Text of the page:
Aquamarine (from Latin: aqua marina, "water of the sea") is the blue, or perhaps more correctly, blue-green or aqua variety of the mineral beryl. Other gemstone color varieties that are also the mineral beryl include emerald, morganite, and heliodor. Other colors of beryl are simply referred to by their color, such as red beryl.
Aquamarine is colored by trace amounts of iron. Most gem aquamarines have been heat treated to produce the popular blue-green colors from less desirable yellow or pale stones. The leading producer of aquamarines is the country of Brazil, which has many mines. Pakistan, as well as many U.S. localities, produce wonderful specimens as well. Recently, a new mine in China has produced large numbers of excellent flat (stubby) hexagonal crystals, for a fraction of the price of those beautiful Pakistan specimens. Aquamarine is sometimes found in huge crystals (unlike emerald).Â
Aquamarine often forms perfect, flawless crystals - also unlike Emerald for which flawless natural crystals are extremely rare. Aquamarine is a relatively common gemstone, and is affordable in lighter colors. Deeper colors can command high prices. Some enormous transparent crystal masses of Aquamarine have been found, and exquisite gems weighing thousands of carats have been cut from them.Light blue Topaz is easily mistaken for Aquamarine. The colors of these two gems can be identical, and their physical properties are very similar. Topaz is generally less expensive.Â The costs of producing synthetic Aquamarine are very high when compared to the relative abundance of this gem, so synthetic Aquamarine is generally not produced for the gemstone market.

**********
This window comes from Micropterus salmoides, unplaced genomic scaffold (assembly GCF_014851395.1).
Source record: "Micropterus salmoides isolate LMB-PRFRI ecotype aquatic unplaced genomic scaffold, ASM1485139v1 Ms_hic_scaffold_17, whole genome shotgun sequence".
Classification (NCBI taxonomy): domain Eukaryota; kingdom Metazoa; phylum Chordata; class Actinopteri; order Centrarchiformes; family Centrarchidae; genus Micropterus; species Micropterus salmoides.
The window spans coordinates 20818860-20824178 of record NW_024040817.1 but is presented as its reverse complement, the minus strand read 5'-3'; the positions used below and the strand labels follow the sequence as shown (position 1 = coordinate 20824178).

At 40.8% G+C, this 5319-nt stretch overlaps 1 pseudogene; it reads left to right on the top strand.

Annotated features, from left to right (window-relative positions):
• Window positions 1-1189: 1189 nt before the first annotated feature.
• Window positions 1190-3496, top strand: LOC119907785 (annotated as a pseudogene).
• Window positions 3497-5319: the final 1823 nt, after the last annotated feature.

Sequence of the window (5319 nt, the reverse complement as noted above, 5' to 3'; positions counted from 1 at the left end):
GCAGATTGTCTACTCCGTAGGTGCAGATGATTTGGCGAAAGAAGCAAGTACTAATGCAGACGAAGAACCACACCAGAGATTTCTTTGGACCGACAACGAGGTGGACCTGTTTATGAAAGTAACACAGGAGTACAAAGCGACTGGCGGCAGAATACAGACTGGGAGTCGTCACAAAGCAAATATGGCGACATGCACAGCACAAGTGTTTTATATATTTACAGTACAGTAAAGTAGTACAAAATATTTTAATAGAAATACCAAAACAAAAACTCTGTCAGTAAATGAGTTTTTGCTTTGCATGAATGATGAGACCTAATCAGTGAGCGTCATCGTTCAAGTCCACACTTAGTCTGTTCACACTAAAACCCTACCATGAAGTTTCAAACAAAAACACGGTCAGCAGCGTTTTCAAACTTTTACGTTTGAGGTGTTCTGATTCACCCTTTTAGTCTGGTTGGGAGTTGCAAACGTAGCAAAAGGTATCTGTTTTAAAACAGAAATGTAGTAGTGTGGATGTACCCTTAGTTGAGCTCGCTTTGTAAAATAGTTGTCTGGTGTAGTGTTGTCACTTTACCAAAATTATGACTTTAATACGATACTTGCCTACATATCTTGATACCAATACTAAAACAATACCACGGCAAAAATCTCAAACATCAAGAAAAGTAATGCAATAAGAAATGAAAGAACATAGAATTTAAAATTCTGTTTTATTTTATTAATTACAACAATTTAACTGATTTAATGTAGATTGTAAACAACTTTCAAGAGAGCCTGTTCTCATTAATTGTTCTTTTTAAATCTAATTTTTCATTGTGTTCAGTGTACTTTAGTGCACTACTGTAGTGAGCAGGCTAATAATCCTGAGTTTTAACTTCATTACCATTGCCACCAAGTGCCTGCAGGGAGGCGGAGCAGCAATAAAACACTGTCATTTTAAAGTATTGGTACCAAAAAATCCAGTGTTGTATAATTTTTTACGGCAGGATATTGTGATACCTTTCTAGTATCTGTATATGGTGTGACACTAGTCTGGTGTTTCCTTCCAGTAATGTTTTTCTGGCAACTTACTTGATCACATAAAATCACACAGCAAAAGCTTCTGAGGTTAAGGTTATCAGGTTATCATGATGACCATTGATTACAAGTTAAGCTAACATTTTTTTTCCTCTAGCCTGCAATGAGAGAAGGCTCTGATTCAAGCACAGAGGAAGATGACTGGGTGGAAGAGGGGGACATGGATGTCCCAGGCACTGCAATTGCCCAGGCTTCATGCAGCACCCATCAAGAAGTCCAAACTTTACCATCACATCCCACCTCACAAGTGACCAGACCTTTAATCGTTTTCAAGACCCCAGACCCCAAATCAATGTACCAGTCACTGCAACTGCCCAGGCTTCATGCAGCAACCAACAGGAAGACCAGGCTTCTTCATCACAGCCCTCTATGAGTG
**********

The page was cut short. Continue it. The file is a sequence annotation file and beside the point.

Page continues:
Most Aquamarines on the market are heat treated. Natural Aquamarine is is usually lighter and more greener in color, and heat treatment creates deeper bluer hues. While natural deeper bluish hues do exist, they are uncommon. The gemstone industry considers it an acceptable practice to heat treat Aquamarines.
Aquamarine is the birthstone for March. Happy Birthday March!!